- The car Ford Fiesta 1.0 Ecoboost 100 Zetec
- Run by Benjamin Davies, sub-editor
- Why it’s here To find out if this new model has enough substance to keep the Fiesta – long considered the best small hatchback on the market – ahead of the chasing pack
- Needs to Be more mature and grown up than ever before and match the best in class for touches of luxury without losing its predecessor's dynamic charms
Price £15,445 Price as tested £16,920 Miles covered 9895 Official economy 65.7mpg Test economy 45.0mpg Options fitted Frozen White premium colour (£250), 16in alloy wheel pack, including rear privacy glass and front scuff plates (£450), City Pack, including rear parking sensors and electrically folding door mirrors (£300), electric rear windows (£175), Bang & Olufsen 10-speaker audio system (£300)
29 May 2018 – saying goodbye to the Ford Fiesta
More than perhaps any other new car arriving in 2017, the new Fiesta had to get things right. After all, the previous model was Britain's best-selling car for several years – an accolade built by being well priced with generous discounts, good to drive, practical and with enough versions to suit everyone. Still, if the new car wasn't a substantial improvement, that title could be in serious jeopardy.
Thankfully, a string of five-star reviews has meant the Fiesta got to keep its crown, and so far in 2018 more than 40,000 have been sold. To put that popularity in context, the UK's second-favourite model, the Volkswagen Golf, has sold 26,685 units.
We've been living with our own Fiesta for the past six months and, over the course of almost 10,000 miles, we've found it to be a very dependable and capable runabout. As a final send-off, we've gathered together the collective thoughts of the Lombardyexperience? team on this latest Fiesta.
Dashboard design – Kris Culmer, sub-editor
The dashboard in the previous Fiesta (2008-2017) was, Ford says, inspired by mobile phones, hence its panel of buttons and small screen. This new car’s dash appears to also have been inspired by phones – but the latest iPhones rather than the Nokias of old. It has a large, clear touchscreen displaying an intuitive and much more reliable system, while the dashboard itself has a far cleaner, more appealing appearance. For me, that's the biggest issue with the old Fiesta fixed.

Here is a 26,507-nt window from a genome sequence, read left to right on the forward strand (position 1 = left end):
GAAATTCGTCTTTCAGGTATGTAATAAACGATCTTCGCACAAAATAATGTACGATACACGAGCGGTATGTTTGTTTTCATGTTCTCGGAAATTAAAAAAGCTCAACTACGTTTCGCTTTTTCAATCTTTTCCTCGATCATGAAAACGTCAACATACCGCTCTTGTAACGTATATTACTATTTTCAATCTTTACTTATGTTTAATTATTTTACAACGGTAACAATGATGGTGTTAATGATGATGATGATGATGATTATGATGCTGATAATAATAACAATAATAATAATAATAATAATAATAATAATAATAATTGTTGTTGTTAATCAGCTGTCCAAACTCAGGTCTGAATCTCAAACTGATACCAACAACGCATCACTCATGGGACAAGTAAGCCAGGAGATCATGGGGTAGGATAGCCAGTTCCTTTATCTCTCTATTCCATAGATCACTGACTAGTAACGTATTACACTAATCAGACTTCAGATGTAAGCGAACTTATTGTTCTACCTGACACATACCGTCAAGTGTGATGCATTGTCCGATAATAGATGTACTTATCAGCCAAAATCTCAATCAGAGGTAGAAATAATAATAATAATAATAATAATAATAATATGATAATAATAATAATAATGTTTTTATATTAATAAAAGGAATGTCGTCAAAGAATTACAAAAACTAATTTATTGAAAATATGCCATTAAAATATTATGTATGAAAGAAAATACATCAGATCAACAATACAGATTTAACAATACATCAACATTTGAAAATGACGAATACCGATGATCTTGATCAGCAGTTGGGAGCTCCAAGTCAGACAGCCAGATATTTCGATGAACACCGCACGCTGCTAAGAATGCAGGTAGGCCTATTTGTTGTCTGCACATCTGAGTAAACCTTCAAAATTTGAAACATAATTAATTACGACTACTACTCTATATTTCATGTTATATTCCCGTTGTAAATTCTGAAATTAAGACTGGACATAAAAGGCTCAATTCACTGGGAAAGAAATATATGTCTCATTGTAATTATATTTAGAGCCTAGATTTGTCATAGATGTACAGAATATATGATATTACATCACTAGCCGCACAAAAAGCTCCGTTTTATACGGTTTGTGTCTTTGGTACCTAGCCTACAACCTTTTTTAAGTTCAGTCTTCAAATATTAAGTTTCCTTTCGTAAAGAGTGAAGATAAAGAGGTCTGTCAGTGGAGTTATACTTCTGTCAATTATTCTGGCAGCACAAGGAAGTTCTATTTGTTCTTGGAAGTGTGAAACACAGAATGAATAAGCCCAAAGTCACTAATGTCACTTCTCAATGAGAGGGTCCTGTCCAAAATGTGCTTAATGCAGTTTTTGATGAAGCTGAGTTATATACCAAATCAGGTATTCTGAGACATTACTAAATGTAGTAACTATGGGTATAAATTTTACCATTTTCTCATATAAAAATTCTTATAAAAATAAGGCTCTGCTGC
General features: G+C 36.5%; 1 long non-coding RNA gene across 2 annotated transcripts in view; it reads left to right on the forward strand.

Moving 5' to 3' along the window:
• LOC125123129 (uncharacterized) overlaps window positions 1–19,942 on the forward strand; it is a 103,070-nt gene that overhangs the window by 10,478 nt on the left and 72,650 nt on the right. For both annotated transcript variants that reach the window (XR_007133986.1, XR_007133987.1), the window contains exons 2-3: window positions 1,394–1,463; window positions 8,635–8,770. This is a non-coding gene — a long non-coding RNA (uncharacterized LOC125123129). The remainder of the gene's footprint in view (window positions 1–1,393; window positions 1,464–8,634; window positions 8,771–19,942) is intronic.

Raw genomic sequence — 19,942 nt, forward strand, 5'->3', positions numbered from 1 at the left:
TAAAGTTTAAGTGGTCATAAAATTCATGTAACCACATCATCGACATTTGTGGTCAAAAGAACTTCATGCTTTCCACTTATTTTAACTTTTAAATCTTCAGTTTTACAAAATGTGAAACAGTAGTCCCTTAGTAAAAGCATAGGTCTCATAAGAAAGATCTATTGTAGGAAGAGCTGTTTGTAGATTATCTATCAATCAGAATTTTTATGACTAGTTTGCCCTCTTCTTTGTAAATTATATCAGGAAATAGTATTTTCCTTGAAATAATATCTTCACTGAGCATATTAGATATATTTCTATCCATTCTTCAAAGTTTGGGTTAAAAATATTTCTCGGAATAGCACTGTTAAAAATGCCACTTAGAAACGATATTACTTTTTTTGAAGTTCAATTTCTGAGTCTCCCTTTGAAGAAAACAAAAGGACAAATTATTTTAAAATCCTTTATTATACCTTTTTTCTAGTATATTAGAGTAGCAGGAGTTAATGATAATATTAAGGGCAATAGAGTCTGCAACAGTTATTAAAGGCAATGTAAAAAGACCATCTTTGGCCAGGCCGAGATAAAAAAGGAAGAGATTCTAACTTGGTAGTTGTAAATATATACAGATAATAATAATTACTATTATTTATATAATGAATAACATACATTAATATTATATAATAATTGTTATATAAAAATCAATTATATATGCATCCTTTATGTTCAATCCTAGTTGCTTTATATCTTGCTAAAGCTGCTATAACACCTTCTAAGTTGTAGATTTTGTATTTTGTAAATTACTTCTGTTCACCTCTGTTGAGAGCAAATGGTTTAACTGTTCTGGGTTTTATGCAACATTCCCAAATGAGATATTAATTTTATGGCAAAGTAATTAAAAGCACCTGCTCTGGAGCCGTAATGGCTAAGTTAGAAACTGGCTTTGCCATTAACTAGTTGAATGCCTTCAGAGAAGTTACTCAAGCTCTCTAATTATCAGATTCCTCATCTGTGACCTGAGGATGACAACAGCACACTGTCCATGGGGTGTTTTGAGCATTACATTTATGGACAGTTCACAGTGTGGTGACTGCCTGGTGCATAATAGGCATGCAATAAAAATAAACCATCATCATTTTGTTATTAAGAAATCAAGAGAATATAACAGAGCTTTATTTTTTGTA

Comfortable interior – Ben Davies, sub-editor
On a 400-mile round trip to Liverpool, I was initially concerned that my occupants would find the five-and-a-half hour journey uncomfortable, but thankfully the Fiesta's soft seats and airy interior meant this wasn't the case. There was one complaint from the passenger seat, though, in that my taller brother found the seat was set too high, thus making him feel a little claustrophobic. Perhaps specifying a height-adjustable passenger seat would be a wise move.
Smooth engine – Darren Moss, deputy editor
We've said it before, but Ford's 99bhp 1.0-litre Ecoboost petrol engine really is a peach. I drove our Fiesta for its last photoshoot before going back to Ford – something that typically involves a bit of waiting around. And sitting with the engine at idle, I was amazed at how quiet it is and how few vibrations are sent back into the car. All that, and it's still surprisingly peppy when you need it to be. No wonder it's our pick of the range.
A civilised all-rounder – Max Adams, used cars reporter
When I swapped my long-term used Volkswagen Polo for the Fiesta, I quickly noticed how well it strikes the balance between ride comfort, good handling and refinement. Ford has polished off the rougher edges of the previous version and the Fiesta is now one of the most civilised small cars.
Sophisticated sound – Steve Huntingford, editor
One of the options on our Fiesta is the uprated sound system by Bang & Olufsen; if you value your music, it's well worth getting. The 10-speaker set-up – which includes a subwoofer in the boot – offers a very crisp sound and also gets you the larger 8.0in touchscreen (as standard, Zetec trim comes with a 6.5in touchscreen featuring Ford's Sync 3 infotainment system.) At £300, it's a relatively inexpensive upgrade, too.
Power or comfort? – Sam Sheehan, special contributor
Just as our Fiesta departed, sister magazine Autocar took delivery of a Fiesta ST-Line, the halfway-to-ST version that's our current favourite hot hatch for less than £20,000. The 138bhp 1.0-litre engine in the ST-Line is nippy, sure, but the firmer suspension also makes it less comfortable for longer trips. Those not concerned with sporty driving will likely find the lower-powered and softer-riding regular car the more rounded offering. Besides, even the 99bhp engine in the Lombardyexperience? Fiesta is punchy enough for most situations.